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Club Charters Are Not Transferable

A new charter is smarter!

When struggling clubs are losing the battle, the question often comes up about transferring the club charter to another group. This tactic should be avoided for some good reasons. The first is, transfer of a club charter is specifically prohibited by Toastmasters International policy, as follows:

“There shall be no transfer of an issued charter from an inactive club to another group whose members are either interested in organizing a new club or in joining an existing club.” Though this policy may seem harsh, setting up a new charter is preferred for the following reasons:

New clubs are more successful
If a new club has 20 members, it has a much better chance for success than a smaller club. Moreover, it’s eligible for sponsors and mentors to keep that success going. Remember, Toastmasters International provides materials to sponsors and mentors to help successfully manage the new club. New clubs also receive administrative/start-up materials. In short, these clubs have the tools and resources they need to function.  If a group takes over an old charter, many times they have minimal materials.

Corporate Clubs Find New Opportunities
Recently, some corporate clubs have faced a crisis – the company employing the members and sponsoring the club has folded. This sort of situation is not pleasant for members suddenly finding themselves without a club. However, remember the old adage: When a door is shut, a window opens. This simple yet strong statement holds true in most cases. Opportunities arise when the employees are hired to start fresh with a new company.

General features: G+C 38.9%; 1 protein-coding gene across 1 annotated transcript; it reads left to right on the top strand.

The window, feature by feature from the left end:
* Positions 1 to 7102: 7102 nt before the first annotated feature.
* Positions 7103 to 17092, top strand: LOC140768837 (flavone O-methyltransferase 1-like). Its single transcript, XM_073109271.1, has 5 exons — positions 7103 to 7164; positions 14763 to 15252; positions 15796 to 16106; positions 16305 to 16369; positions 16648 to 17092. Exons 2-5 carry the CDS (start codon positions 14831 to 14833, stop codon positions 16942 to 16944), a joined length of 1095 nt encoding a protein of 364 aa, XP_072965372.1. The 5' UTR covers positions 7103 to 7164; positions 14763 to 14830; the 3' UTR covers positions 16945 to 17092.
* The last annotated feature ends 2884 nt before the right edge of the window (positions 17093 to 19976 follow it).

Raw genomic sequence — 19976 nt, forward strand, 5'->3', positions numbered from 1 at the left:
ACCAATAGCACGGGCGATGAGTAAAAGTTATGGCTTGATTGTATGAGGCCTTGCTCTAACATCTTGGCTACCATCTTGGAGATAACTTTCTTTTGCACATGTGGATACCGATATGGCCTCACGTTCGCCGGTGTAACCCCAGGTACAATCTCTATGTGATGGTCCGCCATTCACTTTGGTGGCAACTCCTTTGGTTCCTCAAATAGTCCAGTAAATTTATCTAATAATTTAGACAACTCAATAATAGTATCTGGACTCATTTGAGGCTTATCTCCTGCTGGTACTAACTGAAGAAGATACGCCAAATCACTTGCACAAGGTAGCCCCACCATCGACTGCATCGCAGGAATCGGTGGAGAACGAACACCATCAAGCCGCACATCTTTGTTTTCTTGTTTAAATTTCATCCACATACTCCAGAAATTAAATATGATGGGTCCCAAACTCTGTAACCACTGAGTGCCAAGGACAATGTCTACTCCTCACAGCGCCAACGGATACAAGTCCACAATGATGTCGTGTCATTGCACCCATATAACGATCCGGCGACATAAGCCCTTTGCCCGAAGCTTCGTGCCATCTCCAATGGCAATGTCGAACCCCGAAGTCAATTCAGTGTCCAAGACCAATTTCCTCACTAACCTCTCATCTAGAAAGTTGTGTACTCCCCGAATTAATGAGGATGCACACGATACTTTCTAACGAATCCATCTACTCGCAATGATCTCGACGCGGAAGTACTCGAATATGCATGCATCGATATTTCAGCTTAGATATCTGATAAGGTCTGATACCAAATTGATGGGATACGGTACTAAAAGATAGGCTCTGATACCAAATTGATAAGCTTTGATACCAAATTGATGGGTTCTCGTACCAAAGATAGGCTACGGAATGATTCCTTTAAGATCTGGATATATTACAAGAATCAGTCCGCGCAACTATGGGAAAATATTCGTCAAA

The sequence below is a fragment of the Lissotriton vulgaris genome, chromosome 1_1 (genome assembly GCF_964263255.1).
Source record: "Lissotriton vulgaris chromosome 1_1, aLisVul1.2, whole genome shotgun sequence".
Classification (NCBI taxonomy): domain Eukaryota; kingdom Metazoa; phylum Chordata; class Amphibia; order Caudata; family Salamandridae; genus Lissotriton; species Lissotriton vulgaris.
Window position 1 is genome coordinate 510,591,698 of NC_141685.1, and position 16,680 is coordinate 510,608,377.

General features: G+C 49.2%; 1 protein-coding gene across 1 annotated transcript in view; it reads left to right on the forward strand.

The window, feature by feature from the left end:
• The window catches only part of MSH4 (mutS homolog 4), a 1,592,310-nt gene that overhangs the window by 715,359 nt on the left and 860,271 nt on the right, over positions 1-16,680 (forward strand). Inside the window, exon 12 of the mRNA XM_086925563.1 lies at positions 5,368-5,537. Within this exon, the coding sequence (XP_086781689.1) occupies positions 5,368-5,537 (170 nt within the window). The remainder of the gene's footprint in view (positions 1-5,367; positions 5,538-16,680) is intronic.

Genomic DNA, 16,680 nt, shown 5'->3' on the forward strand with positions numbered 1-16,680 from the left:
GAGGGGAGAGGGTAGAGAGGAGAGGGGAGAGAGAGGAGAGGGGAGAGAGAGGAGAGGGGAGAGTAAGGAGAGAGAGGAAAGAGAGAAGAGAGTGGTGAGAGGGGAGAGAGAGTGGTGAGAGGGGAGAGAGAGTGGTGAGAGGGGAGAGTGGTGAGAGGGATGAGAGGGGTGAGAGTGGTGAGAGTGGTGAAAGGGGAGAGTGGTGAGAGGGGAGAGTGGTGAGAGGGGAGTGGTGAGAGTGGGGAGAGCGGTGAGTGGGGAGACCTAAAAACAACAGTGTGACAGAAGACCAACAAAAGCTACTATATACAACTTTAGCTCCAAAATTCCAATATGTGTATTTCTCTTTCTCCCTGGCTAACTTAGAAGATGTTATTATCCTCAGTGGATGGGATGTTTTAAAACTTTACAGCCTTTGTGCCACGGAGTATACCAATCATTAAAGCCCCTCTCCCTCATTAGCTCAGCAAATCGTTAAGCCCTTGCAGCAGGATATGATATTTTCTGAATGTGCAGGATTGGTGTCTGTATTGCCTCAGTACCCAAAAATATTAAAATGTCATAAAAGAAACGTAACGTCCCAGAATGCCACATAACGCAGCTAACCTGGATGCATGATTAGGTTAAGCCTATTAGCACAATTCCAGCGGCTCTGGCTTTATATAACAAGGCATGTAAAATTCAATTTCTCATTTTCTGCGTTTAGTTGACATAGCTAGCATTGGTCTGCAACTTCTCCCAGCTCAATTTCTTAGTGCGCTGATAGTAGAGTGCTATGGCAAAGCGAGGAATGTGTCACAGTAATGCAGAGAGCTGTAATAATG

In some cases, large numbers of employees are hired from a failed company directly (and as a group) to a new employer. The question arises, “Why can’t we just transfer our charter?” But why miss the opportunity to start fresh with a new company culture? Have fun mixing your new home into a new club culture.

As a hypothetical example, let’s say Beagle Manufacturers shut their doors, and most of its employees were hired by Beagle’s competitor, Dachshund, Inc. The members of the Beagle Toastmasters club were tempted to transfer their old charter to the new company. But in the end it made much more sense to start a new club, Dachshund Hounds, to represent the new home for its meetings. And Dachshund Hounds changed the meeting time from mornings to lunches to take advantage of their new company’s exceptional cafeteria.

So, move on in style. Start fresh with your new club. It’s a great opportunity to give back to your new employer and your new group.